Data lakes and data warehouses are probably the two most widely used structures for storing data. In this article, we will explore both, unfold their key differences and discuss their usage in the context of an organization.
Data Warehouses and Data Lakes in a Nutshell
A data warehouse is used as a central storage space for large amounts of structured data coming from various sources. Such stores are vital to companies as they can be used to deliver insights from across the organization to support decision making.
On the other hand, data lakes are flexible storages used to store unstructured, semi-structured, or structured raw data. The stored data is unprocessed, and the structure is usually applied when it is retrieved. Note, however, that a data lake is not a replacement for a data warehouse.
It is essential to consider all related factors before choosing how to house the data in an organization and whether you need to store data coming from a particular source into a data lake or a data warehouse. Typically, these considerations come down to the four topics discussed below.
Data Type and Processing
As we already discussed, data lakes can be used to store any form of data, be it unstructured or semi-structured. In comparison, data warehouses are only capable of storing structured data.
Since data warehouses can deal only with structured data, they also require extract, transform, and load (ETL) processes to transform the raw data into a target structure (Schema on Write) before storing it in the warehouse. In other words, data warehouses store historical data that has been pre-processed to fit a relational schema.
Data lakes are much more flexible as they can store raw data, including metadata, and schemas need to be applied only when extracting data. This is essentially the most fundamental difference between a data warehouse and a data lake.
Target User Group
Different users may require access to different storage types. Usually, business or data analysts need to extract insights for reporting purposes, so data warehouses are more suitable for them.
On the other hand, a data scientist may require access to unstructured data to detect patterns or build a deep learning model, which means that a data lake is a perfect fit for them.
Another important factor to consider when choosing between data warehouses or lakes is your organization’s existing technology ecosystem. Data lakes have become quite popular due to the emerging use of Hadoop, which is an open-source software.
If your organization does not favor open-source software, then moving data into data lakes could be challenging.
The data management plan always needs to take into account the cost of the technologies and architectures one intends to use or build. Data lakes are far less costly than data warehouses as the data is stored in its unprocessed raw format in lakes, taking up less storage space.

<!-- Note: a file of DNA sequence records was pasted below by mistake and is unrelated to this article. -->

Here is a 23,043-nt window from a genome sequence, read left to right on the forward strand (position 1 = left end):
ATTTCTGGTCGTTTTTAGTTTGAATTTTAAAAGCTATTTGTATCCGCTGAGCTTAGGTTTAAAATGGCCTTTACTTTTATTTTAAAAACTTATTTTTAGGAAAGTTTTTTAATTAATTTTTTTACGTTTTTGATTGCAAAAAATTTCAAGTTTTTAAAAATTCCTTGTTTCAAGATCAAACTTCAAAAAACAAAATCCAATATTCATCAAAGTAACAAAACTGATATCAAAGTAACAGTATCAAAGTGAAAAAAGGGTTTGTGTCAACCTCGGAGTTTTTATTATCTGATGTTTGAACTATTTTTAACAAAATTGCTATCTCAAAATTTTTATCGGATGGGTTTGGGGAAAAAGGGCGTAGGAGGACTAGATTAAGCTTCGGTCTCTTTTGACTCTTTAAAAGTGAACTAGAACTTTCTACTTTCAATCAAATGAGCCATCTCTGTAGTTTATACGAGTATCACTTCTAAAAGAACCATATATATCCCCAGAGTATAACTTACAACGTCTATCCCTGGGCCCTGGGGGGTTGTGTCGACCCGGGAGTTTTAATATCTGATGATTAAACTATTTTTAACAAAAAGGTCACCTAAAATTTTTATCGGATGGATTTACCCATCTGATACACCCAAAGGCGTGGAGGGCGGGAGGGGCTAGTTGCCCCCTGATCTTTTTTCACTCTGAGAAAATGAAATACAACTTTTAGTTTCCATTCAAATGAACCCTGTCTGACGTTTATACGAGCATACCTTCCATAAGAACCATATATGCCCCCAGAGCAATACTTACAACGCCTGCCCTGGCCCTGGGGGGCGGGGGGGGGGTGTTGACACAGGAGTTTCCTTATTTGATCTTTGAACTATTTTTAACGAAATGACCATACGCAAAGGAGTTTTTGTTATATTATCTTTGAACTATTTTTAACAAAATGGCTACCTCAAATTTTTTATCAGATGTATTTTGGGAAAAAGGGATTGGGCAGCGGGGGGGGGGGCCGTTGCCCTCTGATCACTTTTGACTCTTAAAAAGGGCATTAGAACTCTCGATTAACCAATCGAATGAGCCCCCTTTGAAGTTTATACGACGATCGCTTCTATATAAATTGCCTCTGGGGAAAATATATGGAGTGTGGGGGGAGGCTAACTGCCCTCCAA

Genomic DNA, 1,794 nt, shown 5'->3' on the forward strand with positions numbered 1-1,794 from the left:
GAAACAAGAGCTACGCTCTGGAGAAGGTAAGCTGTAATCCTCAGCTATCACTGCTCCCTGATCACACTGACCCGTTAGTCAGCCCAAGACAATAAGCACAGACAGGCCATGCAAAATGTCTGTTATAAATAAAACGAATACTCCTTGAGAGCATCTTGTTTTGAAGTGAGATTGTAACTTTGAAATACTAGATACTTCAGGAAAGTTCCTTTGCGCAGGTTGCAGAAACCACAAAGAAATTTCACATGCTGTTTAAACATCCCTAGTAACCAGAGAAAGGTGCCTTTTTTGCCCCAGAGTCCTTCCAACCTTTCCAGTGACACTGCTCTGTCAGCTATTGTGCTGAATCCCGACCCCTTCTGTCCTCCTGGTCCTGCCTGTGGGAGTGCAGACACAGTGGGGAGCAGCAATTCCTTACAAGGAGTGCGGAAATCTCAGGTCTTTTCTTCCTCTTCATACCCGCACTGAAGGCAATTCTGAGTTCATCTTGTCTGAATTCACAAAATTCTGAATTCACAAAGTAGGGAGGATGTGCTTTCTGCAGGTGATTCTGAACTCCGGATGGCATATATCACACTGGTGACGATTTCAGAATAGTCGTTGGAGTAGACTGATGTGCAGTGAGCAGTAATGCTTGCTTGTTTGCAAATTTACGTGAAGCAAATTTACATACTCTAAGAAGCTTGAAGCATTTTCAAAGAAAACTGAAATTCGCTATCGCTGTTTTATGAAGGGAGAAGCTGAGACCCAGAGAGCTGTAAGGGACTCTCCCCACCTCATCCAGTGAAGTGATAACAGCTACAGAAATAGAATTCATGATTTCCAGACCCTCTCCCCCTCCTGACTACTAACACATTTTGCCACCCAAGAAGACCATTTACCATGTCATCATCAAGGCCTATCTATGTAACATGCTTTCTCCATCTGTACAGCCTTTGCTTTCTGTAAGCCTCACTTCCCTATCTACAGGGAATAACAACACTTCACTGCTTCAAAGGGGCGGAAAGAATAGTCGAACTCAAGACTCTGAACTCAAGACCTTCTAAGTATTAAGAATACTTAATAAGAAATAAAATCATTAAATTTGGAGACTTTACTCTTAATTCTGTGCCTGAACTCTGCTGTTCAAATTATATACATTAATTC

Which to Choose?
Both data warehouses and lakes are used by organizations as centralized data stores that enable different users and organization units to access and use data to extract insights and perform any analysis. Usually, an organization will need both a data lake and a warehouse to support all the required use-cases and end users.
A data lake is capable of housing all kinds of data in any form, structured to unstructured. Additionally, it does not require any preprocessing before storing the data, as this can happen once it is stored in the data lake. Data lakes are mostly useful to data scientists and engineers that require access to unstructured data to build artificial intelligence or machine learning models. Data lakes are also more cost efficient than data warehouses as they don’t require stored data to have any particular format, such as a schema.
Inversely, a data warehouse is only capable of storing structured data that is ready to be analyzed by specific organization units to unveil business insights. Therefore, ETL processes are usually required to be built around the data warehouse. ETL functionality enables data to be stored in the expected format and extracted or transformed so that users can perform particular tasks over them. For that reason, data warehouses are best suited for business or operations analysts who require access to relational data with a schema that will enable them to create reports and support decision making by discovering insights.
A Final Word
In this article, we discussed the key differences between data lakes and warehouses. Note, though, that this is not an apple-to-apple comparison. Both support different use cases and serve different users, and organizations usually require both to operate efficiently.
Data lakes are more flexible and schema-less stores capable of storing unstructured, semi-structured, or structured data. They are usually useful to more technical users such as data scientists or engineers. On the other hand, data warehouses can only accept relation data, which is more useful to less technical people who need access to ready-for-analysis data.